Lindo works primarily with independent Latin American fashion brands entering the U.S. market, like Brazil-based Iorane World and Colombia's Seta Apparel, which she recently wore to the influencer-utopia known as Coachella. In March, Seta joined a handful of other international clothing lines for Stylemrkt, a designer showcase and influencer gifting fest at the new SLS Hotel in Brickell (synergy!). Although, Lindo aiming to work with a more well-known, higher-end clientele. "I take pictures mostly in the Design District," she says. "It's more luxury — and I really want to work with luxury brands — and they have reposted me a lot." 

With her eye on the long game with her target brands, Ramirez always posts in a non-Miami-specific, "global" aesthetic (below). ""If you want to talk about any fall trends and you have a palm tree in the background, you're like, 'Okay, it doesn't match,'" she says. 

As the OG of Miami influencers, Ramirez has worked with a gamut of fashion brands, from big corporate entities like eBay and DSW to prestigious houses like Viktor and Rolf, to small local boutiques, with which she'll negotiate a commission arrangement for compensation. She recently collaborated with BonLook on a pair of sunglasses and in 2015, along with Blair Eadie of Atlantic-Pacific and Wendy Nguyen of Wendy's Lookbook, collaborated on a Miami-themed handbag design with Rebecca Minkoff. Although, Ramirez concentrates the bulk of her work on a more lucrative category. "I love fashion, but I always get more beauty campaigns because that's where the money is," she says.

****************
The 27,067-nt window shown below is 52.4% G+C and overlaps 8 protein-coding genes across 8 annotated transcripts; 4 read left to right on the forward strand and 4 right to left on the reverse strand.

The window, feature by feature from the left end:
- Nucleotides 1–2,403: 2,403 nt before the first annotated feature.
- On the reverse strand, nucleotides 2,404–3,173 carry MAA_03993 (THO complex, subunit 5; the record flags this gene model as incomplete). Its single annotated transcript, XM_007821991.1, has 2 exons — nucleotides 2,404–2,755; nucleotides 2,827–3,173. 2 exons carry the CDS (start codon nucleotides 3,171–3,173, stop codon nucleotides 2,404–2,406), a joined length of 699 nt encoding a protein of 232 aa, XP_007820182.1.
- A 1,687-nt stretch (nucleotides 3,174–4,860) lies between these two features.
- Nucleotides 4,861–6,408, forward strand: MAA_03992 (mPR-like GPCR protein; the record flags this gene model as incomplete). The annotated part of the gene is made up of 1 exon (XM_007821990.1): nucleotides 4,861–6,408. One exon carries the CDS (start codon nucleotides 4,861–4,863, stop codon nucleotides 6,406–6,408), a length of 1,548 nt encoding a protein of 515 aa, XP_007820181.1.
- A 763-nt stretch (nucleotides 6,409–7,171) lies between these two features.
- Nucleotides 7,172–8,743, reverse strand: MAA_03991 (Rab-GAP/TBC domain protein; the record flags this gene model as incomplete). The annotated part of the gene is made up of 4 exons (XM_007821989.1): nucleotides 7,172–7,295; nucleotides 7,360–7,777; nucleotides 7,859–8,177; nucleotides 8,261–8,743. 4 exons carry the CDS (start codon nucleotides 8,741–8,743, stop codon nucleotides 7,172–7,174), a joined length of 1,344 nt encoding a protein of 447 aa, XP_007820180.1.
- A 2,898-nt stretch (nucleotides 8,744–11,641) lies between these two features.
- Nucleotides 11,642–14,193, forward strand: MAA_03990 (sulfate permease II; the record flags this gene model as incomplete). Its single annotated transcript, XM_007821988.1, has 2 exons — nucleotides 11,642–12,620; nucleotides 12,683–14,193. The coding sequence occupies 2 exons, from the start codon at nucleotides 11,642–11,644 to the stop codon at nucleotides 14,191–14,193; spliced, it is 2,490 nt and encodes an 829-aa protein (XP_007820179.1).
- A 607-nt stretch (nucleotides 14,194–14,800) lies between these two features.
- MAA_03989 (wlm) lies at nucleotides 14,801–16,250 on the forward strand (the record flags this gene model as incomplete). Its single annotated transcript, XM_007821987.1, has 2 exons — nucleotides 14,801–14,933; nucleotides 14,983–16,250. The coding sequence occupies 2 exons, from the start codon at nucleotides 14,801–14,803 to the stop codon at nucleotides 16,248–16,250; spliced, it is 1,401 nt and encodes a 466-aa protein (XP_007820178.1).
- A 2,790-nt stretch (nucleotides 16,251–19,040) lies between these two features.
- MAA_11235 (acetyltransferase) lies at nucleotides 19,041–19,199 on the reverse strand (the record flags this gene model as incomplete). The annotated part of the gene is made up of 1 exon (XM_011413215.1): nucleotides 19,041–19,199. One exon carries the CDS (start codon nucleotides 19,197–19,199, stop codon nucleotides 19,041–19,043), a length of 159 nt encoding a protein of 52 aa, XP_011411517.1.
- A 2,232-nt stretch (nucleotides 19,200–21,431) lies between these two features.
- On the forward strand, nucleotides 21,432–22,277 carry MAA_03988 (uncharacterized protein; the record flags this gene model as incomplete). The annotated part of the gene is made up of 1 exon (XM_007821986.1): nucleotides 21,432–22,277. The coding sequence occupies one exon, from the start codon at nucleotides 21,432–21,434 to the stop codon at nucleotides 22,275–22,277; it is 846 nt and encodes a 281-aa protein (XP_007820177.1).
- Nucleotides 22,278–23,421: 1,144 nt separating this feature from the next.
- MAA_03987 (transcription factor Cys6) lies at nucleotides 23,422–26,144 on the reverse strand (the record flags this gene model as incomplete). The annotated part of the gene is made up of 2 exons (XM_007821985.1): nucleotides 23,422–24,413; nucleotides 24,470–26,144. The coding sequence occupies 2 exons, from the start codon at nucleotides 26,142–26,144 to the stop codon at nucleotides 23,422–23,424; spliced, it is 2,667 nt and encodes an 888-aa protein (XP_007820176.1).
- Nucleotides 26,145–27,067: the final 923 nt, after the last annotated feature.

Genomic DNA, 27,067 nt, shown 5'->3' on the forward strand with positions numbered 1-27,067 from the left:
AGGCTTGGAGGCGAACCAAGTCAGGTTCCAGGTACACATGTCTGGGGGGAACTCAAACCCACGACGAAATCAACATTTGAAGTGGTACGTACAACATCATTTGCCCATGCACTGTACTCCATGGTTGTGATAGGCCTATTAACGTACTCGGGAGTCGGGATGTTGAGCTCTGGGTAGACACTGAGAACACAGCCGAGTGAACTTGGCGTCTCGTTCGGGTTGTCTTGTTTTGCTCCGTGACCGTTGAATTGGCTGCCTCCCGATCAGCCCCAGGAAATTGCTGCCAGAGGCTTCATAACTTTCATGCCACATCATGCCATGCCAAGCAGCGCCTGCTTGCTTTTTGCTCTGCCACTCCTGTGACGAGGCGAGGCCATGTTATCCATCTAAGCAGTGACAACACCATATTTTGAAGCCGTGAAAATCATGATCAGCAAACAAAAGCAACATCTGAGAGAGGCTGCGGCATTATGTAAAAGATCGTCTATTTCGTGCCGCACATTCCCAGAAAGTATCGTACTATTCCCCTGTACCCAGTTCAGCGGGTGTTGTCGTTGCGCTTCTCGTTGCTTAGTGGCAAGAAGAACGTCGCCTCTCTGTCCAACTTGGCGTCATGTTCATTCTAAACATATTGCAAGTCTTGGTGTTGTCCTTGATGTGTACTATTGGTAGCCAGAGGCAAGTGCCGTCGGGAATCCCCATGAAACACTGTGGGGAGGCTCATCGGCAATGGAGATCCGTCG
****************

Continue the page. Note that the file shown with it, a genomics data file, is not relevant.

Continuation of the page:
Not one of the four influencers I talked to worked with an agent, and Ramirez and Saks both said they prefer to do so directly with brands' PR. "It's always about building that emotional relationship with a brand, which can be sometimes hard on email — when they're just looking at my picture — so that's how I go about getting partnerships," Ramirez explains.  (Plus, Ramirez, Saks and Carrero all have experience working on the PR and marketing side of the industry.) 

"I think it's still at the beginning stages of the industry in Miami, and [the influencer scene is] not quite as organized as it may be in New York," says Solomon about the more personalized aspect of working directly with the influencers (and not their agent). Relative long-timers Saks and Ramirez both think the Miami scene has become "saturated" with fellow content creators, they don't see it as cutthroat as the two established fashion cities.

"I've seen and heard stories about LA and New York, and that it's a little more competitive — especially in LA," Ramirez says. "It has the vibe of casting. Everyone's been casted, so maybe [there's] a little more competition. A lot of Miami bloggers don't do it full-time, so maybe there isn't the pressure [of], 'Oh you got the campaign and I didn't.'"(Note: She content creates full-time.) All four agreed that Miami influencers are a "community" and enjoy a "camaraderie with each other." Saks chalks it up to a smaller pool. 

"It's not like a hierarchy where we play by the numbers [like], 'Oh, so and so has the most followers, so she's the most popular.' We all really treat each other with respect," she says. Saks and her "colleagues," as she refers to fellow influencers, even refer work to each other — and that's good because the opportunities are rolling in.

"Before, [Miami style] was the curvy girls with huge boobs, tight dresses, so [people had] the feeling that we were kind of tacky," says Lindo. "But the city is evolving and making it fancier, in some places. People have evolved in fashion and all the brands are coming here to Miami."

Top: Jana Rose Carrero of OJ and Cigs (right) and friend. Homepage photo: Yesi Flores